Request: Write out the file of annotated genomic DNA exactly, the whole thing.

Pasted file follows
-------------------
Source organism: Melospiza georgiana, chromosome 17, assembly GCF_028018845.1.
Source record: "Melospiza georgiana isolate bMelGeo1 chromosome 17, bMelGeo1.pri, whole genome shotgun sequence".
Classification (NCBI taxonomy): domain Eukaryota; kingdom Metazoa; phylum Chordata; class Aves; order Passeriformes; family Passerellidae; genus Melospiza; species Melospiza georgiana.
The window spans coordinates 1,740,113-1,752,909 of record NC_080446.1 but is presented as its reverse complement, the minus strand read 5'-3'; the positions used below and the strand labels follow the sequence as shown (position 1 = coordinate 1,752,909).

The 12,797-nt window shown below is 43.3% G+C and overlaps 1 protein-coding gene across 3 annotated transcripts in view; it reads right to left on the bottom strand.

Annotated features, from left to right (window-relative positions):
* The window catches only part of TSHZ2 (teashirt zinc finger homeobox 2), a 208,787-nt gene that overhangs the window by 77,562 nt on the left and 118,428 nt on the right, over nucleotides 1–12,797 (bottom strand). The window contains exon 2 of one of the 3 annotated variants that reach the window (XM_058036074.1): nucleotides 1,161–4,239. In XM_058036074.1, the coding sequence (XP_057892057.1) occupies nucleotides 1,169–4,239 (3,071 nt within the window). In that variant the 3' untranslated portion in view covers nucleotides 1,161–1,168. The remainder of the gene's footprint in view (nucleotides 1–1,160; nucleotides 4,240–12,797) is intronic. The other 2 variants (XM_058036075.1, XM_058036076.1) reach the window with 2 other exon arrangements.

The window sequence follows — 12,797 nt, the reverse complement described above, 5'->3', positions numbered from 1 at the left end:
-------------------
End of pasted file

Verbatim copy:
Source organism: Melospiza georgiana, chromosome 17, assembly GCF_028018845.1.
Source record: "Melospiza georgiana isolate bMelGeo1 chromosome 17, bMelGeo1.pri, whole genome shotgun sequence".
Classification (NCBI taxonomy): domain Eukaryota; kingdom Metazoa; phylum Chordata; class Aves; order Passeriformes; family Passerellidae; genus Melospiza; species Melospiza georgiana.
The window spans coordinates 1,740,113-1,752,909 of record NC_080446.1 but is presented as its reverse complement, the minus strand read 5'-3'; the positions used below and the strand labels follow the sequence as shown (position 1 = coordinate 1,752,909).

The 12,797-nt window shown below is 43.3% G+C and overlaps 1 protein-coding gene across 3 annotated transcripts in view; it reads right to left on the bottom strand.

Annotated features, from left to right (window-relative positions):
* The window catches only part of TSHZ2 (teashirt zinc finger homeobox 2), a 208,787-nt gene that overhangs the window by 77,562 nt on the left and 118,428 nt on the right, over nucleotides 1–12,797 (bottom strand). The window contains exon 2 of one of the 3 annotated variants that reach the window (XM_058036074.1): nucleotides 1,161–4,239. In XM_058036074.1, the coding sequence (XP_057892057.1) occupies nucleotides 1,169–4,239 (3,071 nt within the window). In that variant the 3' untranslated portion in view covers nucleotides 1,161–1,168. The remainder of the gene's footprint in view (nucleotides 1–1,160; nucleotides 4,240–12,797) is intronic. The other 2 variants (XM_058036075.1, XM_058036076.1) reach the window with 2 other exon arrangements.

The window sequence follows — 12,797 nt, the reverse complement described above, 5'->3', positions numbered from 1 at the left end: